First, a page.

Renewable Energy

  laurie53 07:37 20 May 2009

Europe's largest on shore wind farm is about to come on-stream

click here

When complete it will have 220 turbines and produce enough power for 180,000 homes.

Now I'm all for renewables and environmental care, and I know we've got to make a start somewhere, but 180,000 homes isn't even a medium sized town, and that doesn't include any businesses or services such as street lighting.

If the whole country is not to become a forest of turbines, starkly beautiful though they may be in the right setting, we have got to find more efficient, or at least less obtrusive, methods.

  John B 07:46 20 May 2009

I suspect that in the medium to long term nuclear power will have to provide the answer; like it or not (I'm a not).

  interzone55 08:49 20 May 2009

180,000 homes is quite a big town, bordering on city size.

Rochdale, where I live, is a pretty big town and and only has around 30,000 households.

Wind power is only part of the answer to our future power needs. As John B says, Nuclear is the ultimate answer - after the initial build it's very cheap, and creates zero emissions. We just need to find an acceptable answer to the problem of disposal...

  BT 08:56 20 May 2009

The winds moving around the earth drive the whole climate system. If we extract the energy from the wind are we not altering the way the wind affects the overall scheme of things. Maybe the amount we take is only minute in the whole overall amount but surely it must have an effect eventually.

  Quickbeam 08:58 20 May 2009

"We just need to find an acceptable answer to the problem of disposal..."
We could always send it to Kazakstan click here perhaps not...

  bjh 09:02 20 May 2009

I was wondering about this effect a while back, but it is probably more than compensated for by the deforestation we have carried out; resistance from how many trees is equivalent to a wind turbine...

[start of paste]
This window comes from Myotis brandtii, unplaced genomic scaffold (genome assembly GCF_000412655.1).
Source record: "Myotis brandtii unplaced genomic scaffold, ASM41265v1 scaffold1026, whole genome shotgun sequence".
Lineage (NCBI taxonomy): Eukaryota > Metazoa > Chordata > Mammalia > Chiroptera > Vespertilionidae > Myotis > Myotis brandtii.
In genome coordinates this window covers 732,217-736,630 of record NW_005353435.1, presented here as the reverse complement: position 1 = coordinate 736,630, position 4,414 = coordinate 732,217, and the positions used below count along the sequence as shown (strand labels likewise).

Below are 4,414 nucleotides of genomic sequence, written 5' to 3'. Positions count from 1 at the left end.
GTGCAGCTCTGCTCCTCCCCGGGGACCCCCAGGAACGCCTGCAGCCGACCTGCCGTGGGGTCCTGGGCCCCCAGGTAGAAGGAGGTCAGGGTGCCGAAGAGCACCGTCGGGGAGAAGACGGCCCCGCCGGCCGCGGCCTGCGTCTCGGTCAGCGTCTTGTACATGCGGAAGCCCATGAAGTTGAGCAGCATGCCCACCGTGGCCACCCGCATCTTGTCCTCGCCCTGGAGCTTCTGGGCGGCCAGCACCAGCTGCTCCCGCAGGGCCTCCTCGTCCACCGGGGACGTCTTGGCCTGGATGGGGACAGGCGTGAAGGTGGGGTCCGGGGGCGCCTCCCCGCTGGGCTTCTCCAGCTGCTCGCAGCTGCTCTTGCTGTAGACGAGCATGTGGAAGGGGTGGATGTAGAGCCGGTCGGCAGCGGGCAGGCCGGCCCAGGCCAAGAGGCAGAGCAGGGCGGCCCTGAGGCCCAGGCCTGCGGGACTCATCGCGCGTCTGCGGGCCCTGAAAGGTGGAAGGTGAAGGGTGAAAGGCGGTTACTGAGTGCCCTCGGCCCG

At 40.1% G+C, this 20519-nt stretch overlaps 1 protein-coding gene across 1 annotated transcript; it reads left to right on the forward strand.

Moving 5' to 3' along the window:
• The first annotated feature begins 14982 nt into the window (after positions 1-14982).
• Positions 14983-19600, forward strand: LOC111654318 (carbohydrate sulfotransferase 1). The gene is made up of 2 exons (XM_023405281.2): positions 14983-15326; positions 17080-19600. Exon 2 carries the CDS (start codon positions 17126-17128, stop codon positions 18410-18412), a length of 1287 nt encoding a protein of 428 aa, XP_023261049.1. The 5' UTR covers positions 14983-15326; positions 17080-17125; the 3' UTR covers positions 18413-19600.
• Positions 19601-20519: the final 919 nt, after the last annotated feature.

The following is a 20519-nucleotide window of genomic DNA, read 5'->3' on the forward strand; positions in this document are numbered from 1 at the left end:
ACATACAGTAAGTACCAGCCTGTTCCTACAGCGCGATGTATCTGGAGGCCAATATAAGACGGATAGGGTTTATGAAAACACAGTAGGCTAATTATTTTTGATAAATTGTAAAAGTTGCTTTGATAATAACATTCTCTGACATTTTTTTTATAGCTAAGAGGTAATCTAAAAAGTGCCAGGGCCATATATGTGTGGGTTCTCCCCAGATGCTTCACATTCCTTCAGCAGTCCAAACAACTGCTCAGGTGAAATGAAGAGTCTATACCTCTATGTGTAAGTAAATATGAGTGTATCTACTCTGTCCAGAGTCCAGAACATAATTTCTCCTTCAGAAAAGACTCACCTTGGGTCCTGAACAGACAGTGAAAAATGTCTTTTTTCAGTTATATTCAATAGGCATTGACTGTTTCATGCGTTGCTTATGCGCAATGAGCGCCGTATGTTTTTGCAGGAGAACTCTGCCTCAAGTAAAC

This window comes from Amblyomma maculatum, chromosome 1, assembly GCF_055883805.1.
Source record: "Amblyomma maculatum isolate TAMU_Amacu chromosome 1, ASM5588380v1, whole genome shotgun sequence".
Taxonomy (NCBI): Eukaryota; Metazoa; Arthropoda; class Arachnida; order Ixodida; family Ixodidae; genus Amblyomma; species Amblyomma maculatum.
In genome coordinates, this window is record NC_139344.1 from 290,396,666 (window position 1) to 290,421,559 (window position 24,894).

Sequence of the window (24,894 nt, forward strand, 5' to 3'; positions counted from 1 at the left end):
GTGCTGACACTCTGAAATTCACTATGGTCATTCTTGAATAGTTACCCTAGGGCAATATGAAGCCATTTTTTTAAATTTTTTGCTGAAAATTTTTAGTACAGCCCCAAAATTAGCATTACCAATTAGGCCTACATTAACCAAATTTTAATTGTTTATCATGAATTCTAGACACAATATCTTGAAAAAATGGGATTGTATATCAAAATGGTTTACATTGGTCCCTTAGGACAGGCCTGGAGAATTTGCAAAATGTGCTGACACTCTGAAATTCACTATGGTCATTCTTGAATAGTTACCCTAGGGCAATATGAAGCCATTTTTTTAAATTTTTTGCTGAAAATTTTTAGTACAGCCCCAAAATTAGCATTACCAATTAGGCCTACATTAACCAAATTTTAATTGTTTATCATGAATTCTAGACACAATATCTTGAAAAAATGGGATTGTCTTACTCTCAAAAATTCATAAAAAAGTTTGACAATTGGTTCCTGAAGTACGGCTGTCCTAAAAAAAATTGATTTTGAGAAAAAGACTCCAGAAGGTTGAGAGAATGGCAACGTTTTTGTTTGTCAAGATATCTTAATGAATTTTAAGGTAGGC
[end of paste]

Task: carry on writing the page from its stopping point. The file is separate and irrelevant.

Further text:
The effect is minute in a global weather context, but probably shouldn't be ignored completely.

  Quickbeam 09:03 20 May 2009

If science ever finds an way to neutralise nuclear waste, we will move into an era as life changing as the industrial revolution was.

  Bingalau 09:30 20 May 2009

I was recently in Germany and there they have large numbers of wind turbines all over the countryside. They are not bothered by whether it spoils the scenery or not. It seems some farmers are opting to have them on their land because not only do they get free power for themselves but they also get paid for the surplus power going in to the national grid. I believe some of them have even given up on actual farming as it is easier to make a good living from accommodating more turbines. Can't say I blame them. I suppose if they ever change to nuclear energy they will be just as quick to dispose of the turbines. We meanwhile, are still contemplating out navels.

  peter99co 09:35 20 May 2009

I use wind and solar in a small way and if I had the money would upscale to run the whole house needs. A grant would be nice but the technoledgy is still not cheap or long lasting yet.

  Quickbeam 10:04 20 May 2009

But with an ever increasing population, can we afford to have millions of acres switching over from food farming to wind farming? It's not a real solution.

  oresome 10:59 20 May 2009

I'm not sure that wind farms are located on land fit for farming, but if they are, is there any reason why the two can't run alongside one another?

An area the size of Wales would be needed to support wind farms sufficient for the UK's energy needs according to this mornings news, so it's never going to be other than a small contributor.

It will be interesting to see if they turn out as benign as first thought regarding enviromental impact. I suppose if they become very large scale weather patterns could be influenced. There is already concern over the impact on migratory flight paths of birds.

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